Also, one important point is working for a private company compared to a school in terms of holidays. For instance, if you work in a school you'll have a lot of July and August off and let's not forget Christmas, Easter, mid term breaks etc, but if you're working for a private company you wouldn't have this amount of holidays and could be working sometimes until 10pm at night teaching.

    Why is the HK NET scheme seen as the holy grail of teaching? Well, firstly, you start off at something like 30,000 HKD a month which is 3,000 quid a month and on top of that you get 20,000 HKD accommodation allowance (from looking online you could probably get a decent studio for 15,000 HKD). Then if you stay, each additional year the salary goes up for a maximum 13 times if I'm not mistaken (if you don't have a PGCE it's capped a lot earlier). My point here is that if you're on the HKNET scheme and have been there for say 5 years you'll be on £4,000 a month and the £2,000 accommodation allowance.

    It's widely acknowledged that Europe is, well, rubbish for TEFL salaries. Many jobs in Spain only pay 9-10 months and that means you have no salary for 2-3 months per year. However, some people enjoy doing it to experience life in Spain or France etc. You mention the ME: one factor to consider is living in some of the ME countries means having to compromise on certain things and/or lifestyle restrictions. Furthermore, I've read many people talking about how salaries in the ME are nowhere near as good as they were before.
  14. kpjf

    kpjf Occasional commenter

    This is besides the point! Furthermore, it just means they have priority. You challenged the belief that they’re the holy grail, you’ve been proved wrong but oh now you have a new complaint. The best jobs aren’t easy to get of course!

    Please show me proof average salaries in Korea are 3500 USD with free accommodation. Everyone knows Korean salaries have gone down. I think you’re exaggerating about the salaries there. I've seen tonnes of Korean EFL jobs for not much more than 2 Million won. And btw, if I’m not mistaken, looking online for a salary up to 40,000 HKD it’s 2% tax.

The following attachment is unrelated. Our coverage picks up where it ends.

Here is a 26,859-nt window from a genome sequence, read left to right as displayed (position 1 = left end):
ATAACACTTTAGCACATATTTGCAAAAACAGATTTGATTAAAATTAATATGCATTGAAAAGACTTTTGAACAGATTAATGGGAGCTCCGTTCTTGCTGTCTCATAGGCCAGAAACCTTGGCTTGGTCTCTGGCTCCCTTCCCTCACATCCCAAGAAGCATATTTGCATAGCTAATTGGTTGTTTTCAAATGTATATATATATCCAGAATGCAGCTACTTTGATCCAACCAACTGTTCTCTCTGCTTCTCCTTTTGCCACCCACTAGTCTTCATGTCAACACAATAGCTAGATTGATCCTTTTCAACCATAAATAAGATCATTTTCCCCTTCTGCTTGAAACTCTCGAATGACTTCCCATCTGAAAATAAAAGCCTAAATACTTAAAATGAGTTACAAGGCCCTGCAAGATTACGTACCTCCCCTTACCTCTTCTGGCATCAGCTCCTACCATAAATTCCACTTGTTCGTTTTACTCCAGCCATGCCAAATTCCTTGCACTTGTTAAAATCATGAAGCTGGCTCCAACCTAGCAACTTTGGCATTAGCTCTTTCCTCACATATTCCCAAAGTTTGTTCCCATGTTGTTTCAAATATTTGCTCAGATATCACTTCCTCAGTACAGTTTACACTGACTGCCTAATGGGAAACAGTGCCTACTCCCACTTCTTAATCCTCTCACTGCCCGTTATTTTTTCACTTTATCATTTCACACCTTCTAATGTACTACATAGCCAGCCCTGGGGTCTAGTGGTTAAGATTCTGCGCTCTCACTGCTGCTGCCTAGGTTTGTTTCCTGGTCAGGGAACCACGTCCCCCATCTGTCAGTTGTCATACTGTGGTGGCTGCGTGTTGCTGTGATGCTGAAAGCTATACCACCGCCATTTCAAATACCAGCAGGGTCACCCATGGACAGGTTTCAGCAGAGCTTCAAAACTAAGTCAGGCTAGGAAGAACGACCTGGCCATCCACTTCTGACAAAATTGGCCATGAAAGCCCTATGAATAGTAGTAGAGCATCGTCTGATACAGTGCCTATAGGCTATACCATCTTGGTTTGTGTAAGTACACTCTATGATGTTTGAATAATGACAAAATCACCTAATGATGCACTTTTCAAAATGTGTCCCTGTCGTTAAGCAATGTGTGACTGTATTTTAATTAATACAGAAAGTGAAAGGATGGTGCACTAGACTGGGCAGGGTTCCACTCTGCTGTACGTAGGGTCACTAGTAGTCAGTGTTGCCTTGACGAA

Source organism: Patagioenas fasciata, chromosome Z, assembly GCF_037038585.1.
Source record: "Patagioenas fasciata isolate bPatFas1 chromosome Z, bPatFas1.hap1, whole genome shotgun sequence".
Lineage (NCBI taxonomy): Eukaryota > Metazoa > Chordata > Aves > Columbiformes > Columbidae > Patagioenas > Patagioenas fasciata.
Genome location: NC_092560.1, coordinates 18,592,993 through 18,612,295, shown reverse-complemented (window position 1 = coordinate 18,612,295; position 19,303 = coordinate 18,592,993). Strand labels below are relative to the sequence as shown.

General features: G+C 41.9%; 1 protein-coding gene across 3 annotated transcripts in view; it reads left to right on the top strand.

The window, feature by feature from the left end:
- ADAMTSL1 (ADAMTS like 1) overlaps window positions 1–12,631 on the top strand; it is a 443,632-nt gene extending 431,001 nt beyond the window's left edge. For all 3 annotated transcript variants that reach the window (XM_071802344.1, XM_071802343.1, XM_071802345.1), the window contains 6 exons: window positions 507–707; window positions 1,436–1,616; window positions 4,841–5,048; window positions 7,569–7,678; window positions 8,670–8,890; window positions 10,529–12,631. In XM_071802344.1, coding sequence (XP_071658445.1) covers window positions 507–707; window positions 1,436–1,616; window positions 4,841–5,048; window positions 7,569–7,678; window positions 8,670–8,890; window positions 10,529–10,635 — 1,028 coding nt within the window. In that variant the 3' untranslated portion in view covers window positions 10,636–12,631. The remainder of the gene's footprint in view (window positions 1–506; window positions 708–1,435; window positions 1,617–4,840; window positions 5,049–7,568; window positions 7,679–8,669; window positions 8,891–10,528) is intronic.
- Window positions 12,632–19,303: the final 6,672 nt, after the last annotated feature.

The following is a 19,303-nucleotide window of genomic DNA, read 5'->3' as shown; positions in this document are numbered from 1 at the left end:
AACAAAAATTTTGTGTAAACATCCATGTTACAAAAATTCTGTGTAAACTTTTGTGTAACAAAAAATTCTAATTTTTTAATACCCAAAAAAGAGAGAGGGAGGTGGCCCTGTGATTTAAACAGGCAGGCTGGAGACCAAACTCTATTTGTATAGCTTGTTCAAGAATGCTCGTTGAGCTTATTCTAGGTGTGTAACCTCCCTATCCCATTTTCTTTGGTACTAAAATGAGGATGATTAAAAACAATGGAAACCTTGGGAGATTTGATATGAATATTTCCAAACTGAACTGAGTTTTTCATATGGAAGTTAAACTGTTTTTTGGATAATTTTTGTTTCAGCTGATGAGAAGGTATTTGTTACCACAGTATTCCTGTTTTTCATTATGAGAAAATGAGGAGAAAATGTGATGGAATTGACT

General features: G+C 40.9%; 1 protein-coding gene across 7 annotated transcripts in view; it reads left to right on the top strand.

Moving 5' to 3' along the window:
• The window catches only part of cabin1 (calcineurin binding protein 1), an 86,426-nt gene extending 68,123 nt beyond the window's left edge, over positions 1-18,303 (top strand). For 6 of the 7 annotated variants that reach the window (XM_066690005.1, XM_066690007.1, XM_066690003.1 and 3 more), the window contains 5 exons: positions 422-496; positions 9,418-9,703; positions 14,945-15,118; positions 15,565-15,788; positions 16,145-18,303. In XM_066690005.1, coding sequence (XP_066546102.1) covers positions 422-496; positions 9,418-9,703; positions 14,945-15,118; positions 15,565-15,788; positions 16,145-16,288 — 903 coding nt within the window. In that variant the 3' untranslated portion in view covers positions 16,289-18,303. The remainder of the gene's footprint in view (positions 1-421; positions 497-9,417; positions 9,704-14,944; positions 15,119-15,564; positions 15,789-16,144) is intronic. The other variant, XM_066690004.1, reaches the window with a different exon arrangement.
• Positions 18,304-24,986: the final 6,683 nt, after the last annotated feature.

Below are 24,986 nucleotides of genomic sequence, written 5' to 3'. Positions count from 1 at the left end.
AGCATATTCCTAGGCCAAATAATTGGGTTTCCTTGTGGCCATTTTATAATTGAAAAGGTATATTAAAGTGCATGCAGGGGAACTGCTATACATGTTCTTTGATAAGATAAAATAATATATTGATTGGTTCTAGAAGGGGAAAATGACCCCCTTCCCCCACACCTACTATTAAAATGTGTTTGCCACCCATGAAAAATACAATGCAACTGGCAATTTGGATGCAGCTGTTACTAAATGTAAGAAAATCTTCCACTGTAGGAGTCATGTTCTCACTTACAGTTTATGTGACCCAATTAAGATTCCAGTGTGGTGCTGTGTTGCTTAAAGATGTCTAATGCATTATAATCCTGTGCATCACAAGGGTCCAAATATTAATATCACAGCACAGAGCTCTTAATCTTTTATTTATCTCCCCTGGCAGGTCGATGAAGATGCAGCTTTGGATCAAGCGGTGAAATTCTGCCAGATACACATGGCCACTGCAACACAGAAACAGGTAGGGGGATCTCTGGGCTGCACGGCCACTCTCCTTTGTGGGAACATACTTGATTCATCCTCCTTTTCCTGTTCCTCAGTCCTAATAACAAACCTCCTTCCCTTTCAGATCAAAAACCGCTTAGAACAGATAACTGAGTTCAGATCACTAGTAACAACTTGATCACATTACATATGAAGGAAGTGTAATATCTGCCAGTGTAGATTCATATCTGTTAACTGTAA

Moving on, salaries in Japan don’t start at 400,000. For a TEFL teacher in Japan starting off you’ll be lucky getting 250,000Y. Nowadays, they’re recruiting more and more Filipinos who are barely getting 200,000Y a month. Japan is not a lucrative place for TEFL. Please show me evidence it starts at 400,000 and increases each year.
  15. kpjf

    kpjf Occasional commenter

    >>>>I'm don't have the time to trawl through ads to prove to you what i say. Pagoda advertised 3.5m won a month in seoul on Daves Esl cafe recently and i enquired to them.

    The problem is you’re telling us stuff that is hard to believe thus we need some evidence. But, let’s just say it’s true this company offered 3.5 million, well that doesn’t mean that’s the standard salary! I’ve seen countless ads in Korea for 2million ish. Let’s face it S.Korea is nowhere near as good as it was.

    The JET programme does not pay 300,000 please get your facts right. It’s 280,000 and accommodation MIGHT be subsidised but on the other hand it might not be. It’s your luck.

    >>>>Japan entry jobs at Eikawas and ALTs recruited by outsourcing companies pay crep as you say 250k a month but university esl professors who speak some japanese (even some who don't) and who have a masters in tesol or applied linguistics START on 400k yen a month. This rises each year.

    Show me evidence. People on Dave’s ESL café would not agree.

    >>>>>> Plus your holy grail NET job in expensive HK at 2% tax means they probably take experienced teachers not entry level teachers.

    Obviously! Why not tell me sushi is Japanese while you’re at it?

    I advise anyone reading Chopin's posts to take what (s)he says with a pinch of salt.
  16. mikemcdonald25

    mikemcdonald25 Occasional commenter

  17. Dramakween

    Dramakween Occasional commenter

    Could you possibly PM me the name of the forum mentioned above? Thank you.
  18. gundyboy

    gundyboy New commenter

    Hi, I've been on the NET scheme you have been writing about here for 6 years. Did you get the answers you needed? If not then I'd recommend the westweb NET forum as a great place to join. You can access the public section there and also have better access to END NET teachers who are willing to answer any questions.
  19. gundyboy

    gundyboy New commenter

    I'm thinking it's more than likely the westweb forum. Do you a Google search and then join as a guest.
  20. Dramakween

    Dramakween Occasional commenter

    Thanks, gundyboy!